Once a Runner, Always a Runner

I obviously can’t break my addition to running. Even when I’m not running, which is 99% of the time; I still love a good running story.

Here’s a cool site that seems to exist simply to tell the stories of Minnesota runners. Last night I spent the better part of an hour reading through his stories. I loved the Steve Hoag story.

Steve Hoag was 2nd in Boston 1975, with a 2:11 – behind Bill Rodgers at 2:09:55 (where Bill stopped to tie his shoes several times). Steve went on to found Marathon Sports, a great old MN running store. Small world story, he now helps coach cross-country at Richfield High School – my alma mater.

For anyone interested in competitive running in Minnesota from a historical perspective, it’s a great interview. Can’t believe it’s “historical” since I lived it myself. Sigh!

Here's a sample:

I’m always curious what the “Old School” runners think about all the training terminology (lactate threshold, anaerobic threshold, tempo runs, heart rate monitors and the different zones, etc.) that gets thrown around now-a-days?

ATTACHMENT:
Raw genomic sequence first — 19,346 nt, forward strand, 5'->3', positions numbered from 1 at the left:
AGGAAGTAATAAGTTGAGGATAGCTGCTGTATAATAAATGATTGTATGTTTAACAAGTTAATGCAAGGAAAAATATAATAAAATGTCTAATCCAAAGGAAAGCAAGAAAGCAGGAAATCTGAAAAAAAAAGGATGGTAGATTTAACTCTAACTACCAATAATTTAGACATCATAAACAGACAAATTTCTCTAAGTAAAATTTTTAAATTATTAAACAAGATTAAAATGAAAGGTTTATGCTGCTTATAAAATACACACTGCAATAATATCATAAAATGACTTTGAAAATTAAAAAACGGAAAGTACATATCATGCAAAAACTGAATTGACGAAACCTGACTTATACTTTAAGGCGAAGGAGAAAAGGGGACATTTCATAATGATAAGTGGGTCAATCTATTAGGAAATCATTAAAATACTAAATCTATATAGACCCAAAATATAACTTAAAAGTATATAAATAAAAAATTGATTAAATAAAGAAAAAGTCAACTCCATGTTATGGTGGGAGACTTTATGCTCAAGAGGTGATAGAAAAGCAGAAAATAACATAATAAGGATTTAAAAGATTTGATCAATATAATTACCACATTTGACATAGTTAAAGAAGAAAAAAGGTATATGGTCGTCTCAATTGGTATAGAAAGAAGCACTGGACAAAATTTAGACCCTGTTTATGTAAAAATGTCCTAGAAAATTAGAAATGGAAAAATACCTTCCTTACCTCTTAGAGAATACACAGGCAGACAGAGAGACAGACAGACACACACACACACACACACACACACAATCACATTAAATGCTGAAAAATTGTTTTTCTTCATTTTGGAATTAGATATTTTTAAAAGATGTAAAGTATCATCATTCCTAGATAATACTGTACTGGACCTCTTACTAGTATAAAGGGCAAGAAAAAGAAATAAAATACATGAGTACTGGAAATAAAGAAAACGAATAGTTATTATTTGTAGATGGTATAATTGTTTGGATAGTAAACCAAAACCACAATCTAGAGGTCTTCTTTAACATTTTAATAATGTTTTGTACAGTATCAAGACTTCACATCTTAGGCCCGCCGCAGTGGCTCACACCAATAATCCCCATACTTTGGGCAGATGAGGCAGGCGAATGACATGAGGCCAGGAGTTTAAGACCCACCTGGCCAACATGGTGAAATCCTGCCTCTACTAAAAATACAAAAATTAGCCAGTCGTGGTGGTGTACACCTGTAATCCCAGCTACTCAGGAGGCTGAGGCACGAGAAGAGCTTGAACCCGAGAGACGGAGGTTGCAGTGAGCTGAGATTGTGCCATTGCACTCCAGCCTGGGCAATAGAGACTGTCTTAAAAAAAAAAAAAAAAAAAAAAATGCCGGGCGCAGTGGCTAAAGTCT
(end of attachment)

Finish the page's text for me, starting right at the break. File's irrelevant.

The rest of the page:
I admit I break out into a cold sweat when I hear terms like lactate and anaerobic threshold. We had days when we ran very hard for varying distances, we had intervals – long and short, we had long aerobic days of 15-30 miles and we had easy “filler” days to rest and help get our mileage totals up. We were just not real scientific about it.

Does he still run?

My “running” is based on the “gentleman’s 3”: slow, easy running for 3 miles, usually on trails or grass.

Sounds like me - The Hobbled Gentleman.


Cate Ross said…
I love that as a name for your blog--"The Hobbled Gentleman"--if changing it was worth the trouble, that is.

Maybe "crossons" should use that moniker to identify you in her blog!

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